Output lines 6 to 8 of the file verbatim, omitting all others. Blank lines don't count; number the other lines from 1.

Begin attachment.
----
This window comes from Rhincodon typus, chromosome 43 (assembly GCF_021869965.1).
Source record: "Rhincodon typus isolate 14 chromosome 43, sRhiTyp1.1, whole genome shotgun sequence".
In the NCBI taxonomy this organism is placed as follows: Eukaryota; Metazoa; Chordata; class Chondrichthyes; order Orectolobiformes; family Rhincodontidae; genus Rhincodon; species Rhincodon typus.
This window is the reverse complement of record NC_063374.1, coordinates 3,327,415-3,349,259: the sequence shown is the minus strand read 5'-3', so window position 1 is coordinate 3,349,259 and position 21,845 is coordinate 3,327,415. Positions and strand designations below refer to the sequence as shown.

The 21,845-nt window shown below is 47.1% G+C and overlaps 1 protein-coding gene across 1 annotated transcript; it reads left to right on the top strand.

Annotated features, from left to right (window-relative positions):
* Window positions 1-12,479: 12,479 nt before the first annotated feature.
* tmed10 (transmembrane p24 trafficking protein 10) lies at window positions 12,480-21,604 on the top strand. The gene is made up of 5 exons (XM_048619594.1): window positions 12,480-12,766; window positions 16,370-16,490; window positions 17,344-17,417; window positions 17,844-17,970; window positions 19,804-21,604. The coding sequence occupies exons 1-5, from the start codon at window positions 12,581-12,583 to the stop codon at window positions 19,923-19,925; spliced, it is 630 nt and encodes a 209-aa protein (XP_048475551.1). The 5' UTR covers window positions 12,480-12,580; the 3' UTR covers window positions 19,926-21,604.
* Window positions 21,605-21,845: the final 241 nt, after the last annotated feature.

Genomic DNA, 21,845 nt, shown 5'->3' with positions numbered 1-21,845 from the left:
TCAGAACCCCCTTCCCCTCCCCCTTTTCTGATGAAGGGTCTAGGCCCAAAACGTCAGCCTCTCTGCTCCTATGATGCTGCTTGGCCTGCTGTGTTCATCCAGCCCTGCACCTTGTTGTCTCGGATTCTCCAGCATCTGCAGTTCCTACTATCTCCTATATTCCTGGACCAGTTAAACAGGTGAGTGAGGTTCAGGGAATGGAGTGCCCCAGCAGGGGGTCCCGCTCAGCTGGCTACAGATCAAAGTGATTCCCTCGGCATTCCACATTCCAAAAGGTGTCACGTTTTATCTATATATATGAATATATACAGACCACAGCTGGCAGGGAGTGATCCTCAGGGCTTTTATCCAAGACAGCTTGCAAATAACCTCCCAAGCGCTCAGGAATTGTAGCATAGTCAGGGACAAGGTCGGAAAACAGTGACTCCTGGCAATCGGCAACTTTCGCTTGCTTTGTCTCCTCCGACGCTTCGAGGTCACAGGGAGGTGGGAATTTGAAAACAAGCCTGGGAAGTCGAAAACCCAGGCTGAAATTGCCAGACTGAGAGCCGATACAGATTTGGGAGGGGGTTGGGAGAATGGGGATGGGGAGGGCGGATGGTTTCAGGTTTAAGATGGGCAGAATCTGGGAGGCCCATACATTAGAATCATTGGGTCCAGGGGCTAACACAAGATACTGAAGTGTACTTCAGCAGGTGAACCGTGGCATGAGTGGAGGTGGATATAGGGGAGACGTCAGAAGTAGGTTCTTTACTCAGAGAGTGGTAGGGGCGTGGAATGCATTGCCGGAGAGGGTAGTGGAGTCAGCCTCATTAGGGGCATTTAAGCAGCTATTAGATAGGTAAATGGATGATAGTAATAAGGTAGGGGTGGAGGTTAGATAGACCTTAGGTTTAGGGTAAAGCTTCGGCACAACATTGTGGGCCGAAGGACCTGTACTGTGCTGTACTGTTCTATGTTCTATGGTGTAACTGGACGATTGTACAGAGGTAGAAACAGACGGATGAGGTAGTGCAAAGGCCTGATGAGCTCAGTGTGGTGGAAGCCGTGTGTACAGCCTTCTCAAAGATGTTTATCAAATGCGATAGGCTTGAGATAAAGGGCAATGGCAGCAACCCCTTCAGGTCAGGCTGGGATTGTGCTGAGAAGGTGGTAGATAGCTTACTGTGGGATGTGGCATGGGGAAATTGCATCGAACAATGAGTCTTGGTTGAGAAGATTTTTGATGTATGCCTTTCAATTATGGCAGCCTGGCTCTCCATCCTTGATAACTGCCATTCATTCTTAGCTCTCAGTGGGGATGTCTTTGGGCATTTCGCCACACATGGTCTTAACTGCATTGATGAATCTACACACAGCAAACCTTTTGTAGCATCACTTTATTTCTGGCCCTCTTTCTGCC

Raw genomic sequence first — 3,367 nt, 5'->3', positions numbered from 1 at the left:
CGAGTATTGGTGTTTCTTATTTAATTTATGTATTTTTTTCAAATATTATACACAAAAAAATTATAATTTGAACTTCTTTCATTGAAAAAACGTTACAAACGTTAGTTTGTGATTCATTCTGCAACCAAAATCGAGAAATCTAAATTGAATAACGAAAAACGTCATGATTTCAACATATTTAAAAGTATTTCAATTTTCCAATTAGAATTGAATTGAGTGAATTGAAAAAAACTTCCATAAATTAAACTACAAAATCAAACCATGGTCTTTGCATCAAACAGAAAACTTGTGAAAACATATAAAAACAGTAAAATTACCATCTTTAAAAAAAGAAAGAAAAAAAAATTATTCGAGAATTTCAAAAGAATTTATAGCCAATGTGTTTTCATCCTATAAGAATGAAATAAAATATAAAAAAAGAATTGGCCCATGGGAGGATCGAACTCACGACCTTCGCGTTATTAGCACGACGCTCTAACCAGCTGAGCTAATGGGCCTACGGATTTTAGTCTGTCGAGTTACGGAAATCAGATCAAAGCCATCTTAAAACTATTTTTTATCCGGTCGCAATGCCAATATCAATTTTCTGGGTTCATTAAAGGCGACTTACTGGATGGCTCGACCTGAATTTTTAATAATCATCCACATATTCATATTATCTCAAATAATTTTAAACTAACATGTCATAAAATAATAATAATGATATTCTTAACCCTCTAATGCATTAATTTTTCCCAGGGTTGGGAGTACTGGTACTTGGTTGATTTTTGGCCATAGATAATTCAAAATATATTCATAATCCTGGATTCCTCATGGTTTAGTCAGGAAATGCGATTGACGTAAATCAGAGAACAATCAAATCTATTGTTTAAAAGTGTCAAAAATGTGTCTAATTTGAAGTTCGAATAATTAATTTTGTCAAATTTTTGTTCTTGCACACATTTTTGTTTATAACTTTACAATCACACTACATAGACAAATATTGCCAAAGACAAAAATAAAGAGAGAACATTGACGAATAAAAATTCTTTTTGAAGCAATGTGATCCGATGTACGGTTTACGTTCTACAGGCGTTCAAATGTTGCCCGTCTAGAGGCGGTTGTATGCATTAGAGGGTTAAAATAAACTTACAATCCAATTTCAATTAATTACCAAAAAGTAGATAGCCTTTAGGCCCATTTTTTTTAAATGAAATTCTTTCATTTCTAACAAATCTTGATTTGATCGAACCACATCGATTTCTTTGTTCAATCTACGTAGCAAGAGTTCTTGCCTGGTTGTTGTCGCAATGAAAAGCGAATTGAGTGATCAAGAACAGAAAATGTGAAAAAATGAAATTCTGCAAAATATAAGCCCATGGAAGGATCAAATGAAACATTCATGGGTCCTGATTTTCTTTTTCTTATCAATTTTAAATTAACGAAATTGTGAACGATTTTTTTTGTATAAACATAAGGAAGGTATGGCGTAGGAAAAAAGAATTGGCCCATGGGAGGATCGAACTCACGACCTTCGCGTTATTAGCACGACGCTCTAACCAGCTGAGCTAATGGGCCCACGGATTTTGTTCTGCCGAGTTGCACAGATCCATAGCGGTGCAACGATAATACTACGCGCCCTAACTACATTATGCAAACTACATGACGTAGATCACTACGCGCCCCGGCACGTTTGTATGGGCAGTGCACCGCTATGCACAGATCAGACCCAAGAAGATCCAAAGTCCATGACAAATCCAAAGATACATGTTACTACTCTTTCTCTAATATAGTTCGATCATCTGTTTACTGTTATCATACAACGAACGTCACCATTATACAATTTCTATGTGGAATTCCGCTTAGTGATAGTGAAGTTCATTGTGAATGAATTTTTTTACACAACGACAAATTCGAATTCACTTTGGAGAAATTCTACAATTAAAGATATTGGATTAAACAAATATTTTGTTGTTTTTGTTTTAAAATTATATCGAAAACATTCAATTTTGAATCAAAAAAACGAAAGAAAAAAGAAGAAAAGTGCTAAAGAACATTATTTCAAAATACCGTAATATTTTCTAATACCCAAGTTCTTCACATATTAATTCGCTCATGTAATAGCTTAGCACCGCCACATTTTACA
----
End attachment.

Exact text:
Annotated features, from left to right (window-relative positions):
* Window positions 1-12,479: 12,479 nt before the first annotated feature.
* tmed10 (transmembrane p24 trafficking protein 10) lies at window positions 12,480-21,604 on the top strand. The gene is made up of 5 exons (XM_048619594.1): window positions 12,480-12,766; window positions 16,370-16,490; window positions 17,344-17,417; window positions 17,844-17,970; window positions 19,804-21,604. The coding sequence occupies exons 1-5, from the start codon at window positions 12,581-12,583 to the stop codon at window positions 19,923-19,925; spliced, it is 630 nt and encodes a 209-aa protein (XP_048475551.1). The 5' UTR covers window positions 12,480-12,580; the 3' UTR covers window positions 19,926-21,604.